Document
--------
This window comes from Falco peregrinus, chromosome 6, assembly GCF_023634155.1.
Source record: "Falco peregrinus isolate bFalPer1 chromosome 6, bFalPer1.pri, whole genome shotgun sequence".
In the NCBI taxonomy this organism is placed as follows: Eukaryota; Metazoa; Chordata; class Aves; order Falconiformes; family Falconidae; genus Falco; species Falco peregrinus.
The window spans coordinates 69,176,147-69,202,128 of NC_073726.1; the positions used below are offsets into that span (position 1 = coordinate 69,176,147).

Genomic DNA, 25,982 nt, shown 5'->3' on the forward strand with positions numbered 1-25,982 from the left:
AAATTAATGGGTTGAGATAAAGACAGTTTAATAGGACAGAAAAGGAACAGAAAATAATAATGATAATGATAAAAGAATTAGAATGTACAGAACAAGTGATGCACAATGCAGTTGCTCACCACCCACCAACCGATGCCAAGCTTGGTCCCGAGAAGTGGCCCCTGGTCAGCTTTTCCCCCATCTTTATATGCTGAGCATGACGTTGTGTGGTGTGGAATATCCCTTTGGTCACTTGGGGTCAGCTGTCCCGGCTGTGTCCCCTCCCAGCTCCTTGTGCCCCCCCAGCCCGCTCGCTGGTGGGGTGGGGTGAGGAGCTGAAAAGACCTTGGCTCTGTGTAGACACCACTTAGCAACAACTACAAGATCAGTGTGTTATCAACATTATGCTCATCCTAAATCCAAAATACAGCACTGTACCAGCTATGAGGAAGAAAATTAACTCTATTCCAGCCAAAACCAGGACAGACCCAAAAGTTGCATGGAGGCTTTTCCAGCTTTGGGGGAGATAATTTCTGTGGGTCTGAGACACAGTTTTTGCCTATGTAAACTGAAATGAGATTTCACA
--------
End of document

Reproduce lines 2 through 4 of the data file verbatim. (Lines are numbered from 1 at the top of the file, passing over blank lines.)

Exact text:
Source record: "Falco peregrinus isolate bFalPer1 chromosome 6, bFalPer1.pri, whole genome shotgun sequence".
In the NCBI taxonomy this organism is placed as follows: Eukaryota; Metazoa; Chordata; class Aves; order Falconiformes; family Falconidae; genus Falco; species Falco peregrinus.
The window spans coordinates 69,176,147-69,202,128 of NC_073726.1; the positions used below are offsets into that span (position 1 = coordinate 69,176,147).